Many entrepreneurs face the problem of product-market fit. It is the nature of company creation. When I was an entrepreneur, I faced it and had to adapt/innovate very quickly. If I didn't, I wouldn't have survived.  Many times, the difference between a failed and successful entrepreneur is not smarts or passion. It is intellectually honesty with themselves and their team early in the company's lifecycle that their current business is hitting a wall, and perception/intuition to figure out a new opportunity that can leverage the companies capabilities to create a sustainable enterprise.

I tell most entrepreneurs I meet - "Don't be afraid to fail early if you think it is not working." Admitting failure sooner can save a lot of time and capital and help direct energies towards potential problems that may be solvable. And even if you cannot think of a pivot, it is better to fail fast and do something meaningful with your life as the scarcest resource we have in our lives is time!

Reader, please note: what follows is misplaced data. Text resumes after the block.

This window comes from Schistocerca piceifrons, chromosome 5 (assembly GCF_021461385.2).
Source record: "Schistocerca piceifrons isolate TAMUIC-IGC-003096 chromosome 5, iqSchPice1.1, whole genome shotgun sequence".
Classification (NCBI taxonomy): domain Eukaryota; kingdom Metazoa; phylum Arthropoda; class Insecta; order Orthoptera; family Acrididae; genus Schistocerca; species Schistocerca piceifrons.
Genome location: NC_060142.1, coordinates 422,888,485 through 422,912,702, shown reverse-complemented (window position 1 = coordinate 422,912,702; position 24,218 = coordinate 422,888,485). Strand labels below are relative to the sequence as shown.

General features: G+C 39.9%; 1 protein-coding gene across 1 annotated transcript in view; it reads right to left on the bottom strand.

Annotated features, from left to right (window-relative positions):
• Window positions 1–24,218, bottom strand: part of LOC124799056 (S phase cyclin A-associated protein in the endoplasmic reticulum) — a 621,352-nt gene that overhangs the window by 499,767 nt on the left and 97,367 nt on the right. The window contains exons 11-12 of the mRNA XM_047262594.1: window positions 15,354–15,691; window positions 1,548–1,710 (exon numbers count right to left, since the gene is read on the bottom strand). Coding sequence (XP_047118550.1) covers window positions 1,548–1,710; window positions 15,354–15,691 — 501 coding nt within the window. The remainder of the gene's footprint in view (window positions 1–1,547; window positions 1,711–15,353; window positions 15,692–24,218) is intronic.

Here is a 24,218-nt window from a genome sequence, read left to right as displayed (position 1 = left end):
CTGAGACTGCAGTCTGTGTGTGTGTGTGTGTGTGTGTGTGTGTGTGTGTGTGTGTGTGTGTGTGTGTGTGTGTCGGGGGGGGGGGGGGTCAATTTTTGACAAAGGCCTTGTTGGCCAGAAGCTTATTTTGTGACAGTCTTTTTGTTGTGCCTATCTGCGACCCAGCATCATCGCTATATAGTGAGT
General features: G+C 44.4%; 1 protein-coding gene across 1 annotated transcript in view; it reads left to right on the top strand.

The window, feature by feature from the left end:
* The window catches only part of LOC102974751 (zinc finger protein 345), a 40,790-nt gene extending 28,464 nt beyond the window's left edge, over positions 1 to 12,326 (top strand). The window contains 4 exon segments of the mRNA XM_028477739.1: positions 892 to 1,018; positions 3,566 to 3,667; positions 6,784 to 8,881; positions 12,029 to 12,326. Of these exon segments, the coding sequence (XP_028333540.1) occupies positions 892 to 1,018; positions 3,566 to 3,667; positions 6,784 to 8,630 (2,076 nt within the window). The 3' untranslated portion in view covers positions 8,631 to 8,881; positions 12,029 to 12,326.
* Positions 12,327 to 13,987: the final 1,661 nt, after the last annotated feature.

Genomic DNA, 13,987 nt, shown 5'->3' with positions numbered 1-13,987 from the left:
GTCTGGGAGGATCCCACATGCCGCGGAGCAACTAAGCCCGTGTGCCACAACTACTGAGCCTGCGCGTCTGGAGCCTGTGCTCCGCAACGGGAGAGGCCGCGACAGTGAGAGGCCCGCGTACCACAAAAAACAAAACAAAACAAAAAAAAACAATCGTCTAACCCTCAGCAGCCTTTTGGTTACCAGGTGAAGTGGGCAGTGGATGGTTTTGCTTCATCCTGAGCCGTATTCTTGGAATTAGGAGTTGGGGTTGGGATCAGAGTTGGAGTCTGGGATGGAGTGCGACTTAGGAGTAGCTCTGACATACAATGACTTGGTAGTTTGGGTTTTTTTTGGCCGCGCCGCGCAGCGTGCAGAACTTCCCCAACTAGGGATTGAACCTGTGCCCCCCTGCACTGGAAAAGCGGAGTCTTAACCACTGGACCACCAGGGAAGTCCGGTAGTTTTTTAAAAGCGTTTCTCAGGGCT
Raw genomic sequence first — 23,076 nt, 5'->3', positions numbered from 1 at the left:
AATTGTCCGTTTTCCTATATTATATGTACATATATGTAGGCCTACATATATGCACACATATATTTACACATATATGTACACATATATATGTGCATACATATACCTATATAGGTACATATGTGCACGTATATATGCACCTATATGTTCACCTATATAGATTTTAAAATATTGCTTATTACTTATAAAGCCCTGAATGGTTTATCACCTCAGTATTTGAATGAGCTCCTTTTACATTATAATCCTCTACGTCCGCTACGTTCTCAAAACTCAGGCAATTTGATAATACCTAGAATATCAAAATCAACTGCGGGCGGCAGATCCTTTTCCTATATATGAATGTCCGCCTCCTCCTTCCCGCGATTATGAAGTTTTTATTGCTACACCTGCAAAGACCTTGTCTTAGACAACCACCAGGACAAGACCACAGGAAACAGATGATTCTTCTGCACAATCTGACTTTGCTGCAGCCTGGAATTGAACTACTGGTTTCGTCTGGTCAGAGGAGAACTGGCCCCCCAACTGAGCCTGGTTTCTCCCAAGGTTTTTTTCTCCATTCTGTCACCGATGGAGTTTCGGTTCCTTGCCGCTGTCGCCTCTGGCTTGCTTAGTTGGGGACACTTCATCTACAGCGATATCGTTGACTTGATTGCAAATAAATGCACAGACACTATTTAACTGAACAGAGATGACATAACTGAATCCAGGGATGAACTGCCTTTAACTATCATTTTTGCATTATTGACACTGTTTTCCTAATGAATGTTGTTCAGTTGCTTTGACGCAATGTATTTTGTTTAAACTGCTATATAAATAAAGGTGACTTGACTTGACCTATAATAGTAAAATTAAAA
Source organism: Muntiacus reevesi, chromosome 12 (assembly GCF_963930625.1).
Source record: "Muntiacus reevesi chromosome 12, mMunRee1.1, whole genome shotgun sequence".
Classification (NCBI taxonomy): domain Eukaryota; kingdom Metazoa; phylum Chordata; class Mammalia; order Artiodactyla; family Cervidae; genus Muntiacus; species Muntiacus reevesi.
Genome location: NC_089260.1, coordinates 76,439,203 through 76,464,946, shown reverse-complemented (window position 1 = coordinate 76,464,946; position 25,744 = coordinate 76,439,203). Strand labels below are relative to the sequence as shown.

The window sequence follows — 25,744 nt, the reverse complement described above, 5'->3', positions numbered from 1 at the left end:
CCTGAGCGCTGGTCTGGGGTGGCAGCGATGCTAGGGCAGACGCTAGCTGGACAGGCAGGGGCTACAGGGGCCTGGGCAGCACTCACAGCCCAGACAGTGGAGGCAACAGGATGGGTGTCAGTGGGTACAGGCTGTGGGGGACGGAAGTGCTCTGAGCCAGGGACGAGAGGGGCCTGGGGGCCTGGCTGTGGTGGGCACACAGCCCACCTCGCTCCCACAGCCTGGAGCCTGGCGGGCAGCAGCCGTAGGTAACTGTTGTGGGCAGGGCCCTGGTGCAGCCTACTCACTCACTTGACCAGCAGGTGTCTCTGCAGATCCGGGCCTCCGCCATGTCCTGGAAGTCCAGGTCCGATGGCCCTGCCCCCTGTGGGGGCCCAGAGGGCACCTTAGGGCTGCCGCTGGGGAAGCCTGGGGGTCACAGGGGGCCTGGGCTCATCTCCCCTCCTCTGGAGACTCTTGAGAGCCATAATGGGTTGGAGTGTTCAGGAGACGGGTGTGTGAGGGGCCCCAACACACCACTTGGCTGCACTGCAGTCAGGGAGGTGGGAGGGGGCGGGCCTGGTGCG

Tips for building a healthier startup

As the saying goes, Great companies are built in tough times.  There is good reason for this. When there is an unforgiving financing environment, smart companies tend to focus a lot more on costs,  more emphasis is put on generating that extra dollar of revenue for the same cost,  low cost marketing innovations emerge, new initiatives put on hold, etc. While there is no reason to wait for a tough financing environment to engage in some of these company health activities, it is invariably in such times that great foundations and cultures are built.  There is a general fear that some of the layoffs and other cost reductions will reduce company morale, etc.  To the contrary, most cost rationalisations result in a happier productive employees.